(2016). Cryptopolitik and the Darknet. Survival: Vol. 58, No. 1, pp. 7-38.
Thomas RidThis is a good moment to stress that I changed my critical view on Tor Hidden Services since we wrote the Cryptopolitik piece.
The "darknet" only looks dark if you have the luxury of looking at it from the light—and we don't know if night is coming
Active Measures: The Secret History of Disinformation and Political Warfare [Thomas Rid] on Amazon.com. *FREE* shipping on qualifying offers. <b>This revelatory and dramatic history of disinformation traces the rise of secret organized deception...
Thomas RidACTIVE MEASURES, out 21 April 2020, now in production and available to pre-order — 140K+ words, 1,100+ endnotes, 450+ pages, 75+ images, 31 chapters, dozens of unreported stories, a three-pronged argument, one superb cover, and I could not be more excited
Thomas RidLeaks have long been a sharp tool of diplomacy (many historical examples.¹) Yet Darroch's resignation is raising the stakes—and the pressure for UK investigators to identify the source, and quickly. Foreign offices everywhere are watching nervously.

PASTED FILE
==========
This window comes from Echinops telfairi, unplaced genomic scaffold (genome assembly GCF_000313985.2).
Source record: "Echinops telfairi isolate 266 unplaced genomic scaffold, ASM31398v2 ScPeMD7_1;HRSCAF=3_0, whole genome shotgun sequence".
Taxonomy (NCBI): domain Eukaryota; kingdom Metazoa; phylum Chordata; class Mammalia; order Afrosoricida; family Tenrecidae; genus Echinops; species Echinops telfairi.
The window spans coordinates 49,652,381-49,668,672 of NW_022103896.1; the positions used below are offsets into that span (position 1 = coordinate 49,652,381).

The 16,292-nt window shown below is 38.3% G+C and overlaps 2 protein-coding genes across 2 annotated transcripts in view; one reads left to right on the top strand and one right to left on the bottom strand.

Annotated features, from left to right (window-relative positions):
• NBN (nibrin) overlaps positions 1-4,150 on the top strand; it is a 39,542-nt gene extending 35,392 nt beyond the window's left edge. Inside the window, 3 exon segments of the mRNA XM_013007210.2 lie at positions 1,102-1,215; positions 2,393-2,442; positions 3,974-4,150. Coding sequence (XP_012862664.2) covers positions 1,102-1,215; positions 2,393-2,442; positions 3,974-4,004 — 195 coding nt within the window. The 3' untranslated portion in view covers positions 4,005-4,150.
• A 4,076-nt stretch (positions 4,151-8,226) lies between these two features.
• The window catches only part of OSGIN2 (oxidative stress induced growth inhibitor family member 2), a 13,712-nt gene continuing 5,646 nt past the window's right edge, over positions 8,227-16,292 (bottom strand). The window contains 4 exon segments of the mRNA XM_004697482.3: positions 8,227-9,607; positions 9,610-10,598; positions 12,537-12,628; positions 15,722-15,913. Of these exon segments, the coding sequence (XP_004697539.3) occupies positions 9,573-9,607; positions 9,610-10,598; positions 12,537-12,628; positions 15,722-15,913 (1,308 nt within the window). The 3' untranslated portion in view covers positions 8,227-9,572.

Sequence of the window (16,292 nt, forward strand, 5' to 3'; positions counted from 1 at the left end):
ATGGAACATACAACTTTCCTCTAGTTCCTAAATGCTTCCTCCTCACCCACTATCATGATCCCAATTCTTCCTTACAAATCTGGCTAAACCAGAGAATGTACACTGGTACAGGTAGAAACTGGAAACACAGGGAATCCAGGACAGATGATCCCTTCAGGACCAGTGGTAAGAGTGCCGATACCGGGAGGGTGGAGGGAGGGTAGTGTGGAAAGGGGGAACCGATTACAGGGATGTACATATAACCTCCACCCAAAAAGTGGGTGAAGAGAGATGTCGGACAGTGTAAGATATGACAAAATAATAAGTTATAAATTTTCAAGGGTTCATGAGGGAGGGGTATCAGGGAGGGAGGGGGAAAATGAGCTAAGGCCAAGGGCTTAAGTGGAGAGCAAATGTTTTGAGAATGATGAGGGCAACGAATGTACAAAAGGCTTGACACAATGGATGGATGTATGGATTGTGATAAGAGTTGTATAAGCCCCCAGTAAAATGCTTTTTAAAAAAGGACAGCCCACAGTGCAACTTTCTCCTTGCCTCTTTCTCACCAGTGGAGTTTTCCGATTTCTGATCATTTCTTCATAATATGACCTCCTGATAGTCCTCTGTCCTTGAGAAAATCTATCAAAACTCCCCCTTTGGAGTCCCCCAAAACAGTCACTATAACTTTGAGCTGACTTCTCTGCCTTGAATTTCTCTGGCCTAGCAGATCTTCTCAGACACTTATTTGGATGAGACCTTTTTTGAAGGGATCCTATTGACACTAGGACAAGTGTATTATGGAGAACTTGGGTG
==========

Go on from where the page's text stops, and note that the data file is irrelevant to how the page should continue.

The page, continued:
American cities are being hijacked with an N.S.A. cyberweapon that has already done billions of dollars in damage overseas. The N.S.A. will say nothing.
Thomas RidNew details:
—ETERNALBLUE was initially nicknamed EternalBluescreen
—NSA never seriously considered alerting Microsoft about discovering the vulnerability (before Shadow Brokers happened), and
—“held on it” (“used it,” presumably) for more than five years
Even the Central Intelligence Agency has a so-called onion service now.
Thomas RidA noteworthy if small entry in the history of the internet: today CIA becomes world's first (known) intelligence agency to set up a highly secure onion site (formerly called "darkweb"), complete with vanity .onion URL
A disclosure about a troubled surveillance program could upend a pending battle in Congress over security and privacy.
Thomas RidNSA quietly ended program that collected domestic call and text metadata from telcos, the NYT reports—without mentioning the likely reason for the move: the rise of messaging apps. Meaning: messaging platform providers now hold those metadata, not telcos